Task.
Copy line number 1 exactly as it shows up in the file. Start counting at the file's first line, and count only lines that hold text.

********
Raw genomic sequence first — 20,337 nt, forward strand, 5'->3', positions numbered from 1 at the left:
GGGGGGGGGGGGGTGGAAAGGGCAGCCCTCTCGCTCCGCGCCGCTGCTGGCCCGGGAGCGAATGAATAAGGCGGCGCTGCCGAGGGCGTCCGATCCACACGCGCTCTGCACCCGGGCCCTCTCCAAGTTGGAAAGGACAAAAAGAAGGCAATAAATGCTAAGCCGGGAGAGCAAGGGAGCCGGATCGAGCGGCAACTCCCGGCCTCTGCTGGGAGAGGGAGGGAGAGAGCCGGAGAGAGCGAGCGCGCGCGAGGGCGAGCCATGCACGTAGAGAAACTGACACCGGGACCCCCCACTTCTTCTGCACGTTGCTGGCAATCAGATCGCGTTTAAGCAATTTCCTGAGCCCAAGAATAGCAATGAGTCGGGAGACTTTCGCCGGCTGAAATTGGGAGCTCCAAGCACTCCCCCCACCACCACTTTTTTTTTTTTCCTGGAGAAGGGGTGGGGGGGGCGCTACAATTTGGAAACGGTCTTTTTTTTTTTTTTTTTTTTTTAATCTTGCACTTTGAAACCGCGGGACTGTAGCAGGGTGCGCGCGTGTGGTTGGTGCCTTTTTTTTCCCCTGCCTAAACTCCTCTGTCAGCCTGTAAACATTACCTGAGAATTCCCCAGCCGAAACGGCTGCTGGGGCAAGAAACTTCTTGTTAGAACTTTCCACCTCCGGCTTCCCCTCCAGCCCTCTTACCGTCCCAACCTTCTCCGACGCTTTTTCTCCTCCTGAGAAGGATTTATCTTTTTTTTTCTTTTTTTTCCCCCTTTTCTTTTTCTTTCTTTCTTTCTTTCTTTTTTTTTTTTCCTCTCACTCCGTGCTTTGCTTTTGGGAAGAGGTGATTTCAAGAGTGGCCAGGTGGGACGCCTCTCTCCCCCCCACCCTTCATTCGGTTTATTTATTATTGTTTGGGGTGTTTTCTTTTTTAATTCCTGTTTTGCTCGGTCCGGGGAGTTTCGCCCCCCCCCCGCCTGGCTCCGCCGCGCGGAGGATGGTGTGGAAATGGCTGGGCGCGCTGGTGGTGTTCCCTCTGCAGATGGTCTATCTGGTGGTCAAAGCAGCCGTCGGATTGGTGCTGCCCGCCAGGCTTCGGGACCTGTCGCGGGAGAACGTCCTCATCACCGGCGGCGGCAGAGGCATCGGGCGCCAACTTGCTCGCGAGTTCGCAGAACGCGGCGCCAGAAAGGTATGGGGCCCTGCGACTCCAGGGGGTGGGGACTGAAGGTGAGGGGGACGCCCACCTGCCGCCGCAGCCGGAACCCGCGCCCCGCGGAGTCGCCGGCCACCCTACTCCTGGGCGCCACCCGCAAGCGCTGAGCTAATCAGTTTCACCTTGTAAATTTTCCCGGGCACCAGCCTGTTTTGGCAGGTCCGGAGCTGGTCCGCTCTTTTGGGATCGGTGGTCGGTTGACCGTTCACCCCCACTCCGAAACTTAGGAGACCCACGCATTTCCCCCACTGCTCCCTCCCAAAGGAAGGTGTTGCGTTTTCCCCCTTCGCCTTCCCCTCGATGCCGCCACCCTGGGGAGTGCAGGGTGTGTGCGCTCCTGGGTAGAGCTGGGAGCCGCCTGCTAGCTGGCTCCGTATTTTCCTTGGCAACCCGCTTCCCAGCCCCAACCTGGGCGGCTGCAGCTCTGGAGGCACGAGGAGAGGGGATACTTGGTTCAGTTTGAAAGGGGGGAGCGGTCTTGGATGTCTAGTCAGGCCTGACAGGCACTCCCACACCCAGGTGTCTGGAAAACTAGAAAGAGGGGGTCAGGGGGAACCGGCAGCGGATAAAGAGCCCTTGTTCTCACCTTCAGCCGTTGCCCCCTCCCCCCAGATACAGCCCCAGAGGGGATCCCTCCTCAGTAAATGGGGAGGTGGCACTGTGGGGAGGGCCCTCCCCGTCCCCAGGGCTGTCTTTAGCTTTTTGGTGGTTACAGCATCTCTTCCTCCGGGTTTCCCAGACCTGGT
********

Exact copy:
Raw genomic sequence first — 20,337 nt, forward strand, 5'->3', positions numbered from 1 at the left: